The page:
It is hard to believe that tax filings were due six weeks ago. So, it is about time that those getting refunds are receiving checks or electronic deposits. It is often difficult to find fruitful ways to use the money. Keeping in mind this was your money to begin with, it is always a good idea to use the proceeds to invest in more ways to save money.
Here are a few ideas –
- Start, or add to, an emergency fund. If we have learned anything in the last five years of economic uncertainty, it is to be ready with back-up funds for whatever unexpected thing comes your way.
- Invest in yourself – consider taking a course in something that sparks a new career interest. Or, buy some workout equipment to get in shape.
- Invest in Assets – thinking about buying some land or a new vehicle? This money could be used to lower future payments.
- Retirement – put money away now, and watch it grow tax free – win, win.
- Pay down debt – the sooner that debt goes away, the less interest you are paying. Less interest means more available for other needs later.
- Selling your home? – use a refund to spruce up areas of your home and maximize the re-sale potential.
- Energy Savings – ever consider new appliances or energy saving alternatives? This money could be used to upgrade and then save over the long term.
- Get prepared – use funds to stockpile canned foods, water, batteries or other items needed during storms or other catastrophes.
- Health – if you have been putting off getting a health issue checked, now is the time.
- Travel – put a down payment toward a trip you have been considering. The bite will be less later.
- Charity – nothing feels better than helping those that need it. Donate to a local cause or a large charity with strong discipline to meet their intended goals.
It is always better to look forward and plan good uses than to look back and wonder where it all ended up.
Being an entrepreneur that has started a few businesses, I am often asked “What are the things that need to be done when starting a business?” Obviously that is a pretty broad question – many answers on which I will not elaborate now. However, in this time of focus on taxes, it is important to make sure that things are correctly set up for the benefit of not giving the IRS reason to come knocking. Here is a brief, high level list that I know of. Be sure to consult a tax professional when starting a company –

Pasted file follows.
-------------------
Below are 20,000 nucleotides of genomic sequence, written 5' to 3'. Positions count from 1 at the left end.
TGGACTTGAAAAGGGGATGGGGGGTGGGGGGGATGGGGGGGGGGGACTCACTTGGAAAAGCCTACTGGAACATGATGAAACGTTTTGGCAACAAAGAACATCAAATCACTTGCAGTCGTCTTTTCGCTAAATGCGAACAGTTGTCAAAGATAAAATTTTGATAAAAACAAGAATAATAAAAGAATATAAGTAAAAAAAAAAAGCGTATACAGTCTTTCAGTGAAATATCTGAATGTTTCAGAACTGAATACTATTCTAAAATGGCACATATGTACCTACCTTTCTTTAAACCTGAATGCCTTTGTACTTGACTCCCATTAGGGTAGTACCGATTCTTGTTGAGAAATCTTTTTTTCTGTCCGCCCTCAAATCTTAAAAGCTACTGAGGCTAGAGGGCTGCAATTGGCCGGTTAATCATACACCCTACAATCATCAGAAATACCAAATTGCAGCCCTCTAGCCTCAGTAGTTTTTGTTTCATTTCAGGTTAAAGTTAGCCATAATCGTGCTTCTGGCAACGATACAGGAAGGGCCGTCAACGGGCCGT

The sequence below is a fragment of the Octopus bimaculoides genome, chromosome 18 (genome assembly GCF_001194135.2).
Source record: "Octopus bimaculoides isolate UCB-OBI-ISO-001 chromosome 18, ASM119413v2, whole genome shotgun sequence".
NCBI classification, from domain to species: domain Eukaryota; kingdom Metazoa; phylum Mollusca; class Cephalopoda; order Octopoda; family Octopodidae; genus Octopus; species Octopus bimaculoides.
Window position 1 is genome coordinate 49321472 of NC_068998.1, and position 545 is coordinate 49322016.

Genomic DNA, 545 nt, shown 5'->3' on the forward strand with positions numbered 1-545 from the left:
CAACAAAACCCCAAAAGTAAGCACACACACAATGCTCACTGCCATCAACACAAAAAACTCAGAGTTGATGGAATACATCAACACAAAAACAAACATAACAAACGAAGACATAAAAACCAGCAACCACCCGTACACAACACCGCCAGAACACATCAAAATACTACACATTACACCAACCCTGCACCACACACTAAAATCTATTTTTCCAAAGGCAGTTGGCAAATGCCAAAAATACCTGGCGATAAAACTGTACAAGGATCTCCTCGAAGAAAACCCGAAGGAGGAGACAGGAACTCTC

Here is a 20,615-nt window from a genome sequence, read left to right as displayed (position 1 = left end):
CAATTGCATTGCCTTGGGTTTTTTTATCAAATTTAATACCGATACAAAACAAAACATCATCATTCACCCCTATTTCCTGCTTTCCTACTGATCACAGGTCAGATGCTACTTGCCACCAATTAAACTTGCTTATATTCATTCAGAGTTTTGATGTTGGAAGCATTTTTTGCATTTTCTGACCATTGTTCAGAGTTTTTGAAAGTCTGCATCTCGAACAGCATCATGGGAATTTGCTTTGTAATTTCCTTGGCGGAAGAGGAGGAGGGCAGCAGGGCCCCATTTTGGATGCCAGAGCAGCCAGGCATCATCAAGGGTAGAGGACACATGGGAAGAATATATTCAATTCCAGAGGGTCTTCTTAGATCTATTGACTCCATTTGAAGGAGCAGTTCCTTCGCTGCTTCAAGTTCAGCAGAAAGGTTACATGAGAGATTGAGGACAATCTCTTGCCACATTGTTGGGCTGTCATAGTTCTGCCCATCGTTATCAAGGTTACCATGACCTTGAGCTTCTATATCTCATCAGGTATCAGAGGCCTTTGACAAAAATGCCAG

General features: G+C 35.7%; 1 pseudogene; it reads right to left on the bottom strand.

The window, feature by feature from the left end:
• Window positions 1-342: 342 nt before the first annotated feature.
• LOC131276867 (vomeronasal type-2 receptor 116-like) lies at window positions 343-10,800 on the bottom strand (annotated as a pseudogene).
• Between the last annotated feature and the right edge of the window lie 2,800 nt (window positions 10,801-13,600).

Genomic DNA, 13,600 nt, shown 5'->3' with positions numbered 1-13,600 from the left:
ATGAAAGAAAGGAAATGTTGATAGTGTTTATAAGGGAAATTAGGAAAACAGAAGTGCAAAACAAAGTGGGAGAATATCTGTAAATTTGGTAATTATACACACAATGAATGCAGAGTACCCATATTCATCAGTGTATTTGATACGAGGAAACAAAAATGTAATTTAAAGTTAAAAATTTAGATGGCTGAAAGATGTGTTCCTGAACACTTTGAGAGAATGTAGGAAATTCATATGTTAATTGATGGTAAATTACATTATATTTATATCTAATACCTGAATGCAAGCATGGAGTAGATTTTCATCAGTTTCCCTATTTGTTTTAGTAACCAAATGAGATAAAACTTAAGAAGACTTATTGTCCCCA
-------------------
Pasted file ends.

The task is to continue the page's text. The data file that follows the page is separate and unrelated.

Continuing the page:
- Decide what type of business entity you want to establish. The type your business takes will determine which tax form you have to file. The most common types of business are the sole proprietorship, partnership, corporation and S corporation (and LLC).
- The type of business helps determine what taxes are to be paid and how they are paid. The five general types of business taxes are income tax, self-employment tax, employment tax, sales and excise tax.
- An Employer Identification Number is used to identify a business entity. Generally, businesses need an EIN. Visit IRS.govfor more information about whether you will need an EIN. You can also apply for an EIN online at IRS.gov.
- Good records will help you ensure successful operation of your new business. You may choose any recordkeeping system suited to your business that clearly shows your income and expenses. Except in a few cases, the law does not require any special kind of records. However, the business you are in affects the type of records you need to keep for federal tax purposes. Usually, Quikbooks is a pretty good choice.
- Every business taxpayer must figure taxable income on an annual accounting period called a tax year. The calendar year and the fiscal year are the most common tax years used.
- Each taxpayer must also use a consistent accounting method, which is a set of rules for determining when to report income and expenses. The most commonly used accounting methods are the cash method and an accrual method. Under the cash method, you generally report income in the tax year you receive it and deduct expenses in the tax year you pay them. Under an accrual method, you generally report income in the tax year you earn it and deduct expenses in the tax year you incur them.
- Visit the Business section of IRS.gov for resources to assist entrepreneurs with starting and operating a new business.